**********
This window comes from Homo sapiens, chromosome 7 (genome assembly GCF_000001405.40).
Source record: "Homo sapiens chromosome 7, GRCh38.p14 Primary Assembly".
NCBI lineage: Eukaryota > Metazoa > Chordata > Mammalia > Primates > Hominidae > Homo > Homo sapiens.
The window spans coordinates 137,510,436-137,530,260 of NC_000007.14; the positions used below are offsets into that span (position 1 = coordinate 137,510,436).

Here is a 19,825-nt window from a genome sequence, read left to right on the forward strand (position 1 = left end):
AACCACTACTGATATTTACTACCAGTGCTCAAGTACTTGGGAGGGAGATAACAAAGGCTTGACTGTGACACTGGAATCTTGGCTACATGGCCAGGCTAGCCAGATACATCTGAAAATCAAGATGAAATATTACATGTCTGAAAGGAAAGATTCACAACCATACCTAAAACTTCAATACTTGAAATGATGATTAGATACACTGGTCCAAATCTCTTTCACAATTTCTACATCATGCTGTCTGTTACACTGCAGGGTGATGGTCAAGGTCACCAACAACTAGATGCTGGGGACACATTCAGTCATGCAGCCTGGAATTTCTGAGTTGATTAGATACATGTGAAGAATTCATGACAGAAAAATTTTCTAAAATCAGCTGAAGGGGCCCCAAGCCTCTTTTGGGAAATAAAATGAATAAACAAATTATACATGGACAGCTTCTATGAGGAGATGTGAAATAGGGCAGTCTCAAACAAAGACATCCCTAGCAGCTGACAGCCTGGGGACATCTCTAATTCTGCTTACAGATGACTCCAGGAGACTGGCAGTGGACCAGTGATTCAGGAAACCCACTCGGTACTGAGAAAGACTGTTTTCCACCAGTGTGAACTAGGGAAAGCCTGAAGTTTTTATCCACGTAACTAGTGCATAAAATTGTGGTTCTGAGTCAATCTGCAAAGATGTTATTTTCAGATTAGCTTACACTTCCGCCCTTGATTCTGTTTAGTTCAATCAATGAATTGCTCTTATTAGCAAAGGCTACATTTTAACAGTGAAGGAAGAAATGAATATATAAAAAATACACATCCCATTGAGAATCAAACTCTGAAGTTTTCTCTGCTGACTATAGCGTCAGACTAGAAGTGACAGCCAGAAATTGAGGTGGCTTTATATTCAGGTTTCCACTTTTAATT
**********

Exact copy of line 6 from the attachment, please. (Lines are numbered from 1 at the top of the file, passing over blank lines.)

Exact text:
AACCACTACTGATATTTACTACCAGTGCTCAAGTACTTGGGAGGGAGATAACAAAGGCTTGACTGTGACACTGGAATCTTGGCTACATGGCCAGGCTAGCCAGATACATCTGAAAATCAAGATGAAATATTACATGTCTGAAAGGAAAGATTCACAACCATACCTAAAACTTCAATACTTGAAATGATGATTAGATACACTGGTCCAAATCTCTTTCACAATTTCTACATCATGCTGTCTGTTACACTGCAGGGTGATGGTCAAGGTCACCAACAACTAGATGCTGGGGACACATTCAGTCATGCAGCCTGGAATTTCTGAGTTGATTAGATACATGTGAAGAATTCATGACAGAAAAATTTTCTAAAATCAGCTGAAGGGGCCCCAAGCCTCTTTTGGGAAATAAAATGAATAAACAAATTATACATGGACAGCTTCTATGAGGAGATGTGAAATAGGGCAGTCTCAAACAAAGACATCCCTAGCAGCTGACAGCCTGGGGACATCTCTAATTCTGCTTACAGATGACTCCAGGAGACTGGCAGTGGACCAGTGATTCAGGAAACCCACTCGGTACTGAGAAAGACTGTTTTCCACCAGTGTGAACTAGGGAAAGCCTGAAGTTTTTATCCACGTAACTAGTGCATAAAATTGTGGTTCTGAGTCAATCTGCAAAGATGTTATTTTCAGATTAGCTTACACTTCCGCCCTTGATTCTGTTTAGTTCAATCAATGAATTGCTCTTATTAGCAAAGGCTACATTTTAACAGTGAAGGAAGAAATGAATATATAAAAAATACACATCCCATTGAGAATCAAACTCTGAAGTTTTCTCTGCTGACTATAGCGTCAGACTAGAAGTGACAGCCAGAAATTGAGGTGGCTTTATATTCAGGTTTCCACTTTTAATT